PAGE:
Why Play the Horus Heresy?

8 Reasons to Play Horus Heresy (Warhammer 30K)

Hello there, Knight of Infinite Resignation here, your friendly Remote-Scottish–Island-Dwelling-Kierkegaard-Aficionado.

We had a little conversation in the comments a week or two ago about starting to play Horus Heresy. Then I was reading the March White Dwarf and I noticed a completely inadequate two page spread on the same subject.

It struck me that for the interested non-player, 30K is extremely opaque and confusing. So many books and so many factions. Or is it so few? Hard to know where to start.

Well esteemed reader, be confused no longer. Like a fairly bright thing partially illuminating a slightly dingy corner, I am come to end your confusion, and perhaps encourage you to start playing this marvelous game.

You might have heard a lot of this before if you are vaguely interested, or even if you just hang out in 40k circles, but hopefully it will help someone to put it all down here. If not, well then my shallow storm-tossed life is without meaning.

Please forgive me if I patronize or repeat commonplaces, it is far from my intention.

A little caveat before we start. I am writing these articles on a heaving ferry in the middle of the North Sea in a Force 7 Gale. I don’t have my books here to look things up, so if I misremember something, please be merciful and point it out in the comments.

So Why Play 30K?

Well there are I’m sure as many reasons as there are players. Maybe more. Counting isn’t my strong point. Anyhow here are a few reasons you might have thought of, or not.

1) It still uses the rules for 7th edition Warhammer 40K

Horus Heresy RulesWell this is more or less true, and may be a plus or a minus depending on how you feel about 8th. In reality, most of the rules for 7th are followed, but there are significant differences.

Firstly, scoring is like in 5th, so with a couple of exceptions Troops are the only scoring units and other units are purely denial units. Just as it did in 5th, this makes Troops very important and you won’t win many games without a good number, helping armies feel a bit more realistic and reducing the spamming of uber-destructive units.

Army building is completely different, being based on 6th. With a couple of exceptions, armies are built from a CAD-like detachment, which allows 3 HQs, 4 Elites, 6 Troops, 3 Fast Attack and 3 Heavy Support plus a Fortification.

There are a couple of additional optional themed Force Org Charts if you and your opponent feel like some variety, but this is the basic one you are most likely to see.

Then you can add a single Allied Detachment (1HQ, 2 Troops, 1 FA, 1 Elite, 1HS). There are various levels of allies, Sworn Brothers, the closest level where unit joining is permissible, is fairly rare.

There are no Formations or their equivalents. Neither does filling out a FOC get you any bonuses or stratagems. However, there ARE ways to change up the army structure, called Rites of War, and we will come to them later.

To prevent MSU (multiple small units) builds most missions have a Kill Points element, and also most units are quite expensive for the first few guys, but adding more guys is very cheap, encouraging the fielding of big units and fewer of them. Thus, even at high points levels, the game goes quickly as there are not that many units running about.

Lastly on the army building front, Lords of War (which usually includes Primarchs) are restricted to a single slot and to no more than 25% of the total army points. Knights cannot be fielded singly, so no adding a Knight to your list to give it punch, you must commit to a Knight allied detachment of one HQ and one Troop if you want any Knights at all, meaning you WILL be short of scoring troops.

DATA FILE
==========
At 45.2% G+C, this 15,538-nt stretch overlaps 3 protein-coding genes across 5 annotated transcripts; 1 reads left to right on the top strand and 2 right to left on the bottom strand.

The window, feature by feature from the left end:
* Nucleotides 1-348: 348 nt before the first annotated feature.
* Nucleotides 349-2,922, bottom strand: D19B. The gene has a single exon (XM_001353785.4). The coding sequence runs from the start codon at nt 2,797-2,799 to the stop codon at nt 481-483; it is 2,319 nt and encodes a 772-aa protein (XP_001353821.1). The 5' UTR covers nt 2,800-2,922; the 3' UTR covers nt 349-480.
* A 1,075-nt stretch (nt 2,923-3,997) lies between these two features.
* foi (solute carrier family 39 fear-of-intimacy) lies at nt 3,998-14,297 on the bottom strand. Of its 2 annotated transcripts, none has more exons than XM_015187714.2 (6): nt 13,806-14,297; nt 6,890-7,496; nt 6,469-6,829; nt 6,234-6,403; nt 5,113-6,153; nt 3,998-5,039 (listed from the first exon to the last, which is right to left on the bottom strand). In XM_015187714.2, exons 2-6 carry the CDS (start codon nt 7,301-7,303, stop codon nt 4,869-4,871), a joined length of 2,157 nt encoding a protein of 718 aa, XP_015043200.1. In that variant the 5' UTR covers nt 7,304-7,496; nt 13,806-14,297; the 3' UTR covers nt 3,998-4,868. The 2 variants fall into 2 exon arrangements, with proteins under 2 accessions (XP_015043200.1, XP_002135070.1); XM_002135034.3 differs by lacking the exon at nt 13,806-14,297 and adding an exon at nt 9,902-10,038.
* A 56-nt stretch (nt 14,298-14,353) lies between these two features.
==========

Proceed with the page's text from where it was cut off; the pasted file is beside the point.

There are many other small balancing changes, perhaps the biggest being to the psychic phase. There is no Invisibility power and Summoning is very highly restricted to only Word Bearers Librarians, and maybe one or two other models. Daemons cannot summon more Daemons.

All this adds up to a very different feeling game with much more balanced armies.

2) There is far less rules churn

This is perhaps my favourite thing about HH. The books are released fairly slowly, one or two a year, and new units and factions are drip fed into the game.

This means that the ‘meta’ isn’t constantly changing, you do not need to continually buy new books, you do not need to continually change your army or replace wargear. Stuff that is good this year will not suddenly become rubbish next year.

Doesn’t that make it boring I hear you ask? Well no because…

3) There is a huge variety of ways to play

FW have provided us with several sets of missions, representing the battles around Istvaan, typical raid style missions that the shattered remnants of legions might fight post-Istvaan, City Fight missions and even a couple of full campaign systems to play with if you feel like invading an entire planet or sector.

Istvaan 5

If you get bored with normal games there is a skirmish Kill-Team/Necromunda type variant where small teams of troops compete for resources and gain experience. Or you could play Zone Mortalis, battles inside bunker complexes or set onboard Starships in the void.

Zone Mortalis is actually a great way to start playing since it typically features armies of between 500 and 1000 points, although you will need a fair amount of terrain. The fancy Zone Mortalis boards from FW are optional, just covering a 4×4 with loads of intricate line of sight blocking terrain, with doors in some of the gaps between terrain elements works just as well.

But isn’t it all Marines all the time?

4) There is a surprising number of playable factions that all feel very different

There are six non-Marine factions.

Firstly the Mechanicum (not Mechanicus). They have tough very customisable HQs, many types of Monstrous Creature robots, a variety of either elite multi wound infantry or horde style Troops (lobotomised undead tech thralls anyone?) plus extremely tough vehicles and can take Imperial Knights as part of their army.

Secondly there is the Imperial Knights themselves which can be an independent faction.

30K Imperial Knights

Then there are two other human armies- the Solar Auxilia who are extremely elite (for non-Astartes) with excellent equipment, stats and special rules, and the much more varied Imperial Militia and Chaos Cults.